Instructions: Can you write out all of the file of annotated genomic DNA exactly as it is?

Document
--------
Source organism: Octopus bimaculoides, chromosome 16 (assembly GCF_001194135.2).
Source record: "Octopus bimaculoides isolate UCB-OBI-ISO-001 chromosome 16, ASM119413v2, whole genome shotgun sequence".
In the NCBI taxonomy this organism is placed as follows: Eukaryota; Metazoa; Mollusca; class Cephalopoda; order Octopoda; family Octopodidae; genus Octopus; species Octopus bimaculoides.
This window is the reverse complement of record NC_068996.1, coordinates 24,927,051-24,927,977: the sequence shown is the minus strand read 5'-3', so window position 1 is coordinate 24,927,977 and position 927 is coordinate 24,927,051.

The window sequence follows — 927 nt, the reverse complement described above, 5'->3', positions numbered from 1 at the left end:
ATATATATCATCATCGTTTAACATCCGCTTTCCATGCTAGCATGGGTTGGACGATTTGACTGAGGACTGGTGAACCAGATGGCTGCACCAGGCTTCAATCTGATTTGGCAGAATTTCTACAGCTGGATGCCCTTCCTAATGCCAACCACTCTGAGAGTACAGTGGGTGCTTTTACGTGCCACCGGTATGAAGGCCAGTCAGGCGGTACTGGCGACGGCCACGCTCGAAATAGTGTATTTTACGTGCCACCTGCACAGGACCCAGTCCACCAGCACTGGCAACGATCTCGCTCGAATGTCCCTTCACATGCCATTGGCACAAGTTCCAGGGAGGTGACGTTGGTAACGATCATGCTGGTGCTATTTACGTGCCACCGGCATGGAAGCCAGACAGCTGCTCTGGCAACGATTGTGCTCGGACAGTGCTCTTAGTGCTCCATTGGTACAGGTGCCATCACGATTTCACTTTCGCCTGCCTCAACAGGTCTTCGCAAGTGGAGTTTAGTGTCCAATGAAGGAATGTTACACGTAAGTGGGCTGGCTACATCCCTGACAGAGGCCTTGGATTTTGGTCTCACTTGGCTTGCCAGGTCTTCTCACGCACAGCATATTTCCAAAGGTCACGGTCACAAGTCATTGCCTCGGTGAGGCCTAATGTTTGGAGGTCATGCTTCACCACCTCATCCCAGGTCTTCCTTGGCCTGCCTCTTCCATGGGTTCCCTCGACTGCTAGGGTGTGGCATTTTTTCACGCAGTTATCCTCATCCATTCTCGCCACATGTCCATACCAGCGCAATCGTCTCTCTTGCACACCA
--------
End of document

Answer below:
Source organism: Octopus bimaculoides, chromosome 16 (assembly GCF_001194135.2).
Source record: "Octopus bimaculoides isolate UCB-OBI-ISO-001 chromosome 16, ASM119413v2, whole genome shotgun sequence".
In the NCBI taxonomy this organism is placed as follows: Eukaryota; Metazoa; Mollusca; class Cephalopoda; order Octopoda; family Octopodidae; genus Octopus; species Octopus bimaculoides.
This window is the reverse complement of record NC_068996.1, coordinates 24,927,051-24,927,977: the sequence shown is the minus strand read 5'-3', so window position 1 is coordinate 24,927,977 and position 927 is coordinate 24,927,051.

The window sequence follows — 927 nt, the reverse complement described above, 5'->3', positions numbered from 1 at the left end:
ATATATATCATCATCGTTTAACATCCGCTTTCCATGCTAGCATGGGTTGGACGATTTGACTGAGGACTGGTGAACCAGATGGCTGCACCAGGCTTCAATCTGATTTGGCAGAATTTCTACAGCTGGATGCCCTTCCTAATGCCAACCACTCTGAGAGTACAGTGGGTGCTTTTACGTGCCACCGGTATGAAGGCCAGTCAGGCGGTACTGGCGACGGCCACGCTCGAAATAGTGTATTTTACGTGCCACCTGCACAGGACCCAGTCCACCAGCACTGGCAACGATCTCGCTCGAATGTCCCTTCACATGCCATTGGCACAAGTTCCAGGGAGGTGACGTTGGTAACGATCATGCTGGTGCTATTTACGTGCCACCGGCATGGAAGCCAGACAGCTGCTCTGGCAACGATTGTGCTCGGACAGTGCTCTTAGTGCTCCATTGGTACAGGTGCCATCACGATTTCACTTTCGCCTGCCTCAACAGGTCTTCGCAAGTGGAGTTTAGTGTCCAATGAAGGAATGTTACACGTAAGTGGGCTGGCTACATCCCTGACAGAGGCCTTGGATTTTGGTCTCACTTGGCTTGCCAGGTCTTCTCACGCACAGCATATTTCCAAAGGTCACGGTCACAAGTCATTGCCTCGGTGAGGCCTAATGTTTGGAGGTCATGCTTCACCACCTCATCCCAGGTCTTCCTTGGCCTGCCTCTTCCATGGGTTCCCTCGACTGCTAGGGTGTGGCATTTTTTCACGCAGTTATCCTCATCCATTCTCGCCACATGTCCATACCAGCGCAATCGTCTCTCTTGCACACCA